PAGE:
Chapter 1: Undone by Cancer
Cancer stories are everywhere. Family members, neighbors, co-workers, friends, and friends of friends have cancer stories. They regularly appear in the media and on bestseller lists. Most of us can recite the all-too-familiar plotline: the mysterious symptoms and multiple medical tests, the devastating diagnosis and aggressive treatments, the disorienting side effects and the hoped-for-but-not-always-realized remission. We root for happy endings to these stories, participate in them when we can with offers of care and support, and draw inspiration from those who confront their illness with courage and grace.
Cancer stories are everywhere, and we know them well. We know them well not just because they’re everywhere but because we’re drawn to them out of anticipation for what clues they might offer for negotiating our own present and future. Paul Kalanithi, whose best-selling memoir When Breath Becomes Air chronicles his diagnosis and life with stage-IV lung cancer, says this about why he decided to share his own cancer story: “[The reader] can get into these shoes, walk a bit, and say, ‘So that’s what it looks like from here.’ [It’s] not the sensationalism of dying, and not exhortations to gather rosebuds, but: Here’s what lies up ahead on the road.”
All of us know we’re going to die -- someday. But people who are seriously ill know this acutely. And that perspective nudges us toward compelling cancer stories like Kalanithi’s, scanning the terrain for signposts, road maps, and landmarks that help reassure us that making meaning is still possible “up ahead,” even when the next leg of the journey includes life-threatening illness.
I used to take in these stories from my residence in the land of the well, but my forced relocation into the land of the ill means that cancer stories look and sound different from the way they did before I got sick. Disruptions in the narrative come into focus. These days I find myself gravitating toward the irresolution that echoes between the well-known chapters. Residency in the land of the ill has made me aware that the cancer-story plotline we think we know often gets streamlined, its rough edges smoothed over.
It’s not that cancer stories have completely different plotlines than do stories from the land of the well. As Kalanithi says, it’s the up-ahead sightline that’s distinctive. The acuteness of the vision threatens well-developed structures of meaning making, of nomos. Atul Gawande, author of Being Mortal: Medicine and What Matters in the End, insists that we all know that our bodies will eventually fall apart. Thanks to modern medicine, however, we are living in the midst of a biological revolution regarding expectations of human life. We’re thus experiencing a cultural revolution about how we think about the parameters of our mortality.
So when someone is abruptly exiled to the land of the ill, especially in or before the prime of life, an anxious curiosity threatens to overtake our sense of nomos and the accompanying belief that we’ve got eight or nine decades to live. Especially when illness strikes the young, it compels us to acknowledge that even though so many of us live longer and enjoy healthier lives than those who’ve gone before, cancer is not yet vanquished, and the possibility of being handed our own personal cancer story is a live possibility.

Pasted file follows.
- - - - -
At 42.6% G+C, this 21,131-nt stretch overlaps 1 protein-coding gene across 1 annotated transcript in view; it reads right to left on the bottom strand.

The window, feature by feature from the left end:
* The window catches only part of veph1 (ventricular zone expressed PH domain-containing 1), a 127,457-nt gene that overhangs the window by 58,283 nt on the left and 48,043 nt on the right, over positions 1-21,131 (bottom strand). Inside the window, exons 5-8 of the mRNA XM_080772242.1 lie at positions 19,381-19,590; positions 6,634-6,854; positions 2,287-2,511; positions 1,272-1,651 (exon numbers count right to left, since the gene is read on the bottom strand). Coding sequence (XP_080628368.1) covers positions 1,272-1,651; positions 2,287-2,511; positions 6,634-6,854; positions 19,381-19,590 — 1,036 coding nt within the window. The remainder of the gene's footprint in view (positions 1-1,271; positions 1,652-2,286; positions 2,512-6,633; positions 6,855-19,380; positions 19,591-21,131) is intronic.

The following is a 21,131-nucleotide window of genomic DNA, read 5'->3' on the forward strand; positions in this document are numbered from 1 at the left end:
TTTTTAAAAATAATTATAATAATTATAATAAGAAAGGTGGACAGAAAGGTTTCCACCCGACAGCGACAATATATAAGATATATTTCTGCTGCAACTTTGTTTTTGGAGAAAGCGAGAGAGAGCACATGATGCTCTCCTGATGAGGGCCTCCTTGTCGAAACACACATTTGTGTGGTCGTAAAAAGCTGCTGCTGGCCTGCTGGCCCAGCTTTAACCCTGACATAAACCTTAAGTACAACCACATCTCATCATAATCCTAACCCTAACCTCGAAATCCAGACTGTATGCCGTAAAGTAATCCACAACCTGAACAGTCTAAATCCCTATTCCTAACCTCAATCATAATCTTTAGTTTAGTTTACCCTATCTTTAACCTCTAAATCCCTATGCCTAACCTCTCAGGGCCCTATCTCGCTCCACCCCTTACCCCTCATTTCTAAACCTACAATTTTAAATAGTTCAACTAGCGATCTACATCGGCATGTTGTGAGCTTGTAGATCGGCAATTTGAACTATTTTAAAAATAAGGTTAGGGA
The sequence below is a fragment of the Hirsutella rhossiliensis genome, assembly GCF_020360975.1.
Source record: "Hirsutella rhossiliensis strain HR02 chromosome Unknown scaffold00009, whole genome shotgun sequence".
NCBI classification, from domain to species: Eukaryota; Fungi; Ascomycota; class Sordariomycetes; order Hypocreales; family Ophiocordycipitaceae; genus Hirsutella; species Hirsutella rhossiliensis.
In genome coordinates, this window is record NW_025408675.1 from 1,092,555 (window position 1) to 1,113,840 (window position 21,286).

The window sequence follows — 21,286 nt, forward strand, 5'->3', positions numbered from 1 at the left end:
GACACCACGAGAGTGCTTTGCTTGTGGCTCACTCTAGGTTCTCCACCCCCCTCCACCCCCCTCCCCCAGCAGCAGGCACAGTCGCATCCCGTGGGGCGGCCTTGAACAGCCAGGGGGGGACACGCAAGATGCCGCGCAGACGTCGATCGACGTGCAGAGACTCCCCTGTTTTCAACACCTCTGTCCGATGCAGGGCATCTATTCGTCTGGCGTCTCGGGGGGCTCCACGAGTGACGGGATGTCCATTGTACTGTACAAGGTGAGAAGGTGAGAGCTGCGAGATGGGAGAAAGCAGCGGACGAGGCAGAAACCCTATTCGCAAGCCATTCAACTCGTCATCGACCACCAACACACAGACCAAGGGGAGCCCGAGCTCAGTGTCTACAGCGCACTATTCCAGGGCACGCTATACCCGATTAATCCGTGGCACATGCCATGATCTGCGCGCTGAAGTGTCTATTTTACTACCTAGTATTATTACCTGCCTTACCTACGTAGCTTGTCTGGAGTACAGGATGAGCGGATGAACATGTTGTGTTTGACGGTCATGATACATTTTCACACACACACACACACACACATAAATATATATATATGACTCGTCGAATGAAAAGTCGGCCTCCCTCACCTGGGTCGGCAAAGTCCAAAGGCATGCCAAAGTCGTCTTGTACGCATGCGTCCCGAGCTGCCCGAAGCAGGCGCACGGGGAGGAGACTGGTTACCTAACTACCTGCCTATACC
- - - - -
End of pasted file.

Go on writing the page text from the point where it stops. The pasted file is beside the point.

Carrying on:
Arthur Frank, whose work as a sociologist includes investigating the stories we tell one another about illness, says that seriously ill people “need to become storytellers in order to recover the voices that illness and its treatment often take away.” People living with cancer tell stories to recover their voices, to better understand their bodies and lives disrupted and rearranged by illness, and to figure out how to continue to live while being persistently susceptible to anomie, that sense of chaos and disorientation that a serious diagnosis can bring. The more the tellers of stories of life with cancer recognize that the particularities of their own stories are being heard, the more possible it is for those who are ill to recognize how they might go on amid lives upended by cancer.
As Frank notes, the stories we tell give form to lives that inherently lack form. But giving form to lives shattered by cancer also has its risks. What happens when cancer stories deviate from the plotline we think they should follow? There’s pressure in the land of the ill to conform to versions of the cancer story that are palatable, relatable, meaningful, and saturated with hope. There’s pressure to downplay the nonsensical, to ignore fissures that redirect the plot. And from the perspective of the land of the well, cancer stories that linger over the anomic plot developments tend to disturb and disorient, leaving the well in a state of uncertainty about how to respond or relate. Danger lurks for both the tellers and the hearers under the influence of streamlined versions of the cancer story.
In order for stories to shape both the tellers and the hearers in life-giving ways, Frank proposes “letting stories breathe,” letting them have the first word rather than relying on the versions we think we know. When we really listen to another’s experience and empathize with it, that act creates more breathing room in the stories we tell one another about living with serious illness, more space to explore how best to be with those who are sick where they live, move, and have their being. If cancer stories help us learn more about how to live, whether we live in the land of the ill or the land of the well, we need to get more practiced at listening carefully to the particularities of different cancer stories. In so doing, we will fine-tune our ability to make more space for the unexpected, irresolute, anomic moments that permeate these stories. When we expand and stretch cancer stories and let them breathe, it becomes more possible to offer the care and support that those in the land of the ill actually need.